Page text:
1. I’m not terribly familiar with Eckhart Tolle but, from the way you describe him, he sounds like he’s a fountain that spews nebulous fluffy twaddle that, while sounding superficially profound, has all the inherent depth of a small puddle. Maybe he and Deepak Chopra should go for a drink sometime? I’m sure they’ll be able to talk for hours without expressing a single coherent or meaningful thought (although they would be able to sell a shit-load of books for the “Mind, Body, and Spirit” section in Waterstones).

  2. I find both Deepak and Ecky to be equally draining to listen to. What skill Eckhart has in the use of ambiguous and meaningless mantras are matched by Deepaks borderline abusive use of scientific terms to support his retarded form of bollocks. I’d love to write a blog about Shallow-ak but it would need a whole book to cover all the flaws in his logic and bullshit theories and I don’t have the patience to wade through his material. Maybe if I take a year off and get a sufficient supply of sedatives.

  3. Interesting. I read Tolle’s first book and considered is psychobabble.. I’ve been flummoxed by how so many intelligent, educated people have been taken in by his drivel. Yes there is value in living in the present. I think of that as awareness and mindfulness. Would that we could learn from the mistakes don’t repeat them, let go of the past…..and plan for the future without living there. Sometimes we spend our lives in busyness and fail to be grateful for and/or to observe what is around us in the moment. But I certainly don’t get any of that out of Tolle’s epistles on nothingness. I see nothing wrong in reading self help New Thought books. But do so with a healthy dose of common sense. Take what you can and leave the rest behind. I read Neale Walsh’s Conversations with God, and took it in as a metaphor for living a certain way. I’ve read books by the kings and queens of self-help.with the understanding that they have disciples who are making them wealthy beyond their imaginations mostly gullible people seeking “wholeness” through the newest self help philosophy . For me meditating, eating healthy, helping others, being loving, kind, and grateful for what I’ve been blessed with….assist me in not letting my neuroses rule my life.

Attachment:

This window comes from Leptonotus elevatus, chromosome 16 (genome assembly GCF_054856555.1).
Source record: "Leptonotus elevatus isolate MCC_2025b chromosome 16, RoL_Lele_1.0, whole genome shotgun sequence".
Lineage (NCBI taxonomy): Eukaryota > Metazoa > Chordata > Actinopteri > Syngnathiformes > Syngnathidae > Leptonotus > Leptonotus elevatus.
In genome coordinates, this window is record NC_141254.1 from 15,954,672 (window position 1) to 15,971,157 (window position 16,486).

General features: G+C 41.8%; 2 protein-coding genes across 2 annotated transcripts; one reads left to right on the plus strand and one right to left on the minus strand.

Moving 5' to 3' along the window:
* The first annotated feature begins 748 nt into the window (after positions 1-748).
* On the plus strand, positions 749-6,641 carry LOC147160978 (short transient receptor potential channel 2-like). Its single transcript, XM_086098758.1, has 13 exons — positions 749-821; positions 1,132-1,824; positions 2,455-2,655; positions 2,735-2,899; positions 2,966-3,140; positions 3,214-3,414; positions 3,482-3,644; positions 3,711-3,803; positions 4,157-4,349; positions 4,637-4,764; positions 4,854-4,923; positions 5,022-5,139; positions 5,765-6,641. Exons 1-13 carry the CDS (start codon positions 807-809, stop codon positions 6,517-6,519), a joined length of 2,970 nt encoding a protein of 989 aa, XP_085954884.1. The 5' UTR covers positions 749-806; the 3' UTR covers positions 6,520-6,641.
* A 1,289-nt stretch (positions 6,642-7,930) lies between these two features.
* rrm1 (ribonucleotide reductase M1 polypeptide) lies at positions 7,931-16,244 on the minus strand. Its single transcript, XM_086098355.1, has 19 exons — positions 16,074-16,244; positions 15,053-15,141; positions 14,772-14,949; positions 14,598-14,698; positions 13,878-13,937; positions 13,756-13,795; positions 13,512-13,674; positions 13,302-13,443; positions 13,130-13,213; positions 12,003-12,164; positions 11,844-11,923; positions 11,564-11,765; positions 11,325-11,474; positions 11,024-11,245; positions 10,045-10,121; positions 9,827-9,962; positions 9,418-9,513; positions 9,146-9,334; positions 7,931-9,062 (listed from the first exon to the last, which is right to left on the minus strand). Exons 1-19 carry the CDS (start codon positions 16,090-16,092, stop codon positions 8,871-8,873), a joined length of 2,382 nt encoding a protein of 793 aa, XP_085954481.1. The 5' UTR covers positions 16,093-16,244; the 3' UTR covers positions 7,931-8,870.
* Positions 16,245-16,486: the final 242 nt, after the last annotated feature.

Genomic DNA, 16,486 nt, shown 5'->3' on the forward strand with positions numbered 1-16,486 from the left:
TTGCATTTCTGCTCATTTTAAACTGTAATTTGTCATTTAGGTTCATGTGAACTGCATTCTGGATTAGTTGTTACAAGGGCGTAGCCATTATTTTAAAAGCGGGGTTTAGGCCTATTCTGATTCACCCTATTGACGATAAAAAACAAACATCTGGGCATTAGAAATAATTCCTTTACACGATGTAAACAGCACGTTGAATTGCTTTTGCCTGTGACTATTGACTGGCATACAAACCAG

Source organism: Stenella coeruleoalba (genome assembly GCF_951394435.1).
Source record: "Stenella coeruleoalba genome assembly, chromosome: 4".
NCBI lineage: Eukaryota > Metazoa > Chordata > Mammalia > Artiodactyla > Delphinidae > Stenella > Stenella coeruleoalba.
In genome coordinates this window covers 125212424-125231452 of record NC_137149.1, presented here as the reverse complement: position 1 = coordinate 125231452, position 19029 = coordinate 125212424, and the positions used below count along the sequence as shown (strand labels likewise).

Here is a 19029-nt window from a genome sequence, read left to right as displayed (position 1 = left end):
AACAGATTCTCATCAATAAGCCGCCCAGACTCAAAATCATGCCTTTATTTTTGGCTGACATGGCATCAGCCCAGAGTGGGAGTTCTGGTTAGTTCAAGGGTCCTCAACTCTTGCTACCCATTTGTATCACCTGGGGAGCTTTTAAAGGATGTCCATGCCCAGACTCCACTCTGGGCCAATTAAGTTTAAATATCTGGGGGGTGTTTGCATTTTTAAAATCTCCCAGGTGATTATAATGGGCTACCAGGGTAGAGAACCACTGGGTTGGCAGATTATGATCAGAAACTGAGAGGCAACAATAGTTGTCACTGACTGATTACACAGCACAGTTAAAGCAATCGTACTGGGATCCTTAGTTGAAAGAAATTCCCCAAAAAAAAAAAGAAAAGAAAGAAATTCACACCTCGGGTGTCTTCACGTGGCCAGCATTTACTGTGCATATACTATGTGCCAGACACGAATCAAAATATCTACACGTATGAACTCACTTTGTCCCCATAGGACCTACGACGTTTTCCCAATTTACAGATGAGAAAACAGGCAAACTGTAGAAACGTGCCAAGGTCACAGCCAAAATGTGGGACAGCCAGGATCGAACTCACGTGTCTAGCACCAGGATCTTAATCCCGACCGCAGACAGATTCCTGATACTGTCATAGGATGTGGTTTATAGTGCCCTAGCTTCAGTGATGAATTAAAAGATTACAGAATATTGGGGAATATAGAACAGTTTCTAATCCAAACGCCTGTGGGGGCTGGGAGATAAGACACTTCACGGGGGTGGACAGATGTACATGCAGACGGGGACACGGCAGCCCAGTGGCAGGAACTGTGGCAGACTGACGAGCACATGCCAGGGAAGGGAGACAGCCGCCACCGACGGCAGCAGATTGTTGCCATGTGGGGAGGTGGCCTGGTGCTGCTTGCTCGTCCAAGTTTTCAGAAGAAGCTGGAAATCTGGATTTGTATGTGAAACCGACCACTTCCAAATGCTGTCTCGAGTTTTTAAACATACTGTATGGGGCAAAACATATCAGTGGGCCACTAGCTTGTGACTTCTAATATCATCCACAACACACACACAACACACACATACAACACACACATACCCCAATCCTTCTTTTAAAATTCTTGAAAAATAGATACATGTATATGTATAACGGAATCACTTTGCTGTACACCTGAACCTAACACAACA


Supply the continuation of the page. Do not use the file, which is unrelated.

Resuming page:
4. First of all, there is nothing special or spiritual about the present moment aka now.
    We all experience it directly as the time and place where we truly exist, i.e. the activity of breathing, heart beating, being aware of thoughts about the past or projection of the future are always happening in the present moment. No one is ever apart from the present moment because there is no other moment or time to be alive and think.